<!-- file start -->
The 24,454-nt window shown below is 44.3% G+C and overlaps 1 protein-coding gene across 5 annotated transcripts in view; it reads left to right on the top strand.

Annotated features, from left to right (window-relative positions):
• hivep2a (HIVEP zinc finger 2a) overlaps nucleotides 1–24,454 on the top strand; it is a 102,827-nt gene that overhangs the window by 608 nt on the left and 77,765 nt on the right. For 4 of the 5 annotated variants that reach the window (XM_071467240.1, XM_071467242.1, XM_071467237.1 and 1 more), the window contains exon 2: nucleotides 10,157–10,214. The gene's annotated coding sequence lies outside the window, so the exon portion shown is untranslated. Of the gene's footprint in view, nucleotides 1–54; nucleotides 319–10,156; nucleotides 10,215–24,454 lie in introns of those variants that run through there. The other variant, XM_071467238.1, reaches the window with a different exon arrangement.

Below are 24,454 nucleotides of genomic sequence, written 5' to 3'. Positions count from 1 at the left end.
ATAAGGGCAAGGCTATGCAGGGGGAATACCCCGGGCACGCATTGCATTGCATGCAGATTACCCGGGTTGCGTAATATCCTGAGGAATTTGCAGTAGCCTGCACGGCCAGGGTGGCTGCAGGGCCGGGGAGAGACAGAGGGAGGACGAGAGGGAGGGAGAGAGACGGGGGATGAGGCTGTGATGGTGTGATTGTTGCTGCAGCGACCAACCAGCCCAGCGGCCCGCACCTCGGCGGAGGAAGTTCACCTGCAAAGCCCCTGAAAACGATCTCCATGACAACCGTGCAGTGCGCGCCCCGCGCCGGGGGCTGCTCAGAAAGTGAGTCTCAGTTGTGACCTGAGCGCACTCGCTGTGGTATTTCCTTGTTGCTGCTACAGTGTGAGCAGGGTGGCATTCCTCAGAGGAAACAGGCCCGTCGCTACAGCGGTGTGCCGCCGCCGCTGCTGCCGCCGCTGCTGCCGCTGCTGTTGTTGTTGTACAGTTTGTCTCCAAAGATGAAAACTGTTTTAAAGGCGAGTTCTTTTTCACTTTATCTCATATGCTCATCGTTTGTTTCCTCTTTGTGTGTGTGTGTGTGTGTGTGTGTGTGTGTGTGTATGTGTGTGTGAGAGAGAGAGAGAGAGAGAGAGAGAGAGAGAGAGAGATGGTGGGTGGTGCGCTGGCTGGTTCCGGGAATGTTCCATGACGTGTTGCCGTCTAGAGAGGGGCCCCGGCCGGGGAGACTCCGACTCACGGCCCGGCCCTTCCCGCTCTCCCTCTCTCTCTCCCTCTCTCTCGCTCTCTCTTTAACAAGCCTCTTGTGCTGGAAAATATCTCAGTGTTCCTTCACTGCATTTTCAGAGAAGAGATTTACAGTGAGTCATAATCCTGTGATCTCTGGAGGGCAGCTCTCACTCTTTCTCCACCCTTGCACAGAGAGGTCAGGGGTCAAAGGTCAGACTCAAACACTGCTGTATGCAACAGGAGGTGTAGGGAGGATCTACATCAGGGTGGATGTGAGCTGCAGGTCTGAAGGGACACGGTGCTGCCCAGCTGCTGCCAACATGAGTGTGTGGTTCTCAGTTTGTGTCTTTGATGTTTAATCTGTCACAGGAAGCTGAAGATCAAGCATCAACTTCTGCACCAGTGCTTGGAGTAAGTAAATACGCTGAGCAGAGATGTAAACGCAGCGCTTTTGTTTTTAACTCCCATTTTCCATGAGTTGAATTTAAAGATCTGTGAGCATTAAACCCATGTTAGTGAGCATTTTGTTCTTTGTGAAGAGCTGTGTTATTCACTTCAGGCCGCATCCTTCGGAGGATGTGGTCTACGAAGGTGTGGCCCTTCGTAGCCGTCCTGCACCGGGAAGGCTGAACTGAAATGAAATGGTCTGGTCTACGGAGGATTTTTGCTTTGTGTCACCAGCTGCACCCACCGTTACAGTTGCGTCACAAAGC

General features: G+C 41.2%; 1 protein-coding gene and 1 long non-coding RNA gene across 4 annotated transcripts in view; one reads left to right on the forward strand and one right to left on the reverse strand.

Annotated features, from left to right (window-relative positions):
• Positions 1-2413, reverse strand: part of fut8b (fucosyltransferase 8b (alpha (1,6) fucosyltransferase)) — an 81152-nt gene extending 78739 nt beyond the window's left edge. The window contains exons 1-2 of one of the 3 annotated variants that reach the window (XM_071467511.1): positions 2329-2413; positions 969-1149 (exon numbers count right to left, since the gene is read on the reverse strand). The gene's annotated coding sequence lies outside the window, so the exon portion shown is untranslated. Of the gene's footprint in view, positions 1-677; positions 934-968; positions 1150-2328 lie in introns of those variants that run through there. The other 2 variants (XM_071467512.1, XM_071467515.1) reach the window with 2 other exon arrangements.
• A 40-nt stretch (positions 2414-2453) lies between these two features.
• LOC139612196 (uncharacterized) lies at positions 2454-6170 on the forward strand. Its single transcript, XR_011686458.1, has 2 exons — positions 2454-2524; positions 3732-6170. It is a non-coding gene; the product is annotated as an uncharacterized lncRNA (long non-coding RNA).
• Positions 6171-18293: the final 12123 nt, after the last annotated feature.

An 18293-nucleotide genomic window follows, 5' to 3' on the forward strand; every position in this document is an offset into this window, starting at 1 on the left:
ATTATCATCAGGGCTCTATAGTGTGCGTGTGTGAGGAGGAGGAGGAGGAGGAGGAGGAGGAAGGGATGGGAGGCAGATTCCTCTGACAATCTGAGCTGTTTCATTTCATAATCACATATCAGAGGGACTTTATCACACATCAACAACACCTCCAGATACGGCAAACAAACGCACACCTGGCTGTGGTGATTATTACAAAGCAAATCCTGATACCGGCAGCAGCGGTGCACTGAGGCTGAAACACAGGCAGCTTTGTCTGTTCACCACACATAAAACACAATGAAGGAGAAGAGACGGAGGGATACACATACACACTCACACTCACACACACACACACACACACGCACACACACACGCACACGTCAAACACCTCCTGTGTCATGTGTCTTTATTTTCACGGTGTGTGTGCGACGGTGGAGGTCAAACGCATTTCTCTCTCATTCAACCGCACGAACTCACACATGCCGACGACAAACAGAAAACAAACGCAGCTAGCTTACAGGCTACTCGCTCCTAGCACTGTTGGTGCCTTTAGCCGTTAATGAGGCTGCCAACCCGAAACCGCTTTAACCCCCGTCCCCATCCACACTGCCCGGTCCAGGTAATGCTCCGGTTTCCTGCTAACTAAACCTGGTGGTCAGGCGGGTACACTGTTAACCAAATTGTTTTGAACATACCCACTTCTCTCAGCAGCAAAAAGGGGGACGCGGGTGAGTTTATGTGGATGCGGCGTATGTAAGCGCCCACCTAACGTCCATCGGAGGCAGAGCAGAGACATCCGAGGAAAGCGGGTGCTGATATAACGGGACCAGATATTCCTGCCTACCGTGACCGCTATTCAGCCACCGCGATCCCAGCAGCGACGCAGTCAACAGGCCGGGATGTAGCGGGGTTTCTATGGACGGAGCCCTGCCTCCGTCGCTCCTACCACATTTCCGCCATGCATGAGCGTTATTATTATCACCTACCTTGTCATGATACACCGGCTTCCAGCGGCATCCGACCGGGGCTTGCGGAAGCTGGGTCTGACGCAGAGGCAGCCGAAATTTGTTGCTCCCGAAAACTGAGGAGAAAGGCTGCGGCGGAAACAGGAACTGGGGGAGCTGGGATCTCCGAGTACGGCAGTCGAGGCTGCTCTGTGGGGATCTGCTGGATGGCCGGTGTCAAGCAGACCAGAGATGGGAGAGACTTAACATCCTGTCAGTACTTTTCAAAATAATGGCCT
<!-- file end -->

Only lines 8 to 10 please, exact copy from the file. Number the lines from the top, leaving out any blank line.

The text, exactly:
• Positions 1-2413, reverse strand: part of fut8b (fucosyltransferase 8b (alpha (1,6) fucosyltransferase)) — an 81152-nt gene extending 78739 nt beyond the window's left edge. The window contains exons 1-2 of one of the 3 annotated variants that reach the window (XM_071467511.1): positions 2329-2413; positions 969-1149 (exon numbers count right to left, since the gene is read on the reverse strand). The gene's annotated coding sequence lies outside the window, so the exon portion shown is untranslated. Of the gene's footprint in view, positions 1-677; positions 934-968; positions 1150-2328 lie in introns of those variants that run through there. The other 2 variants (XM_071467512.1, XM_071467515.1) reach the window with 2 other exon arrangements.
• A 40-nt stretch (positions 2414-2453) lies between these two features.
• LOC139612196 (uncharacterized) lies at positions 2454-6170 on the forward strand. Its single transcript, XR_011686458.1, has 2 exons — positions 2454-2524; positions 3732-6170. It is a non-coding gene; the product is annotated as an uncharacterized lncRNA (long non-coding RNA).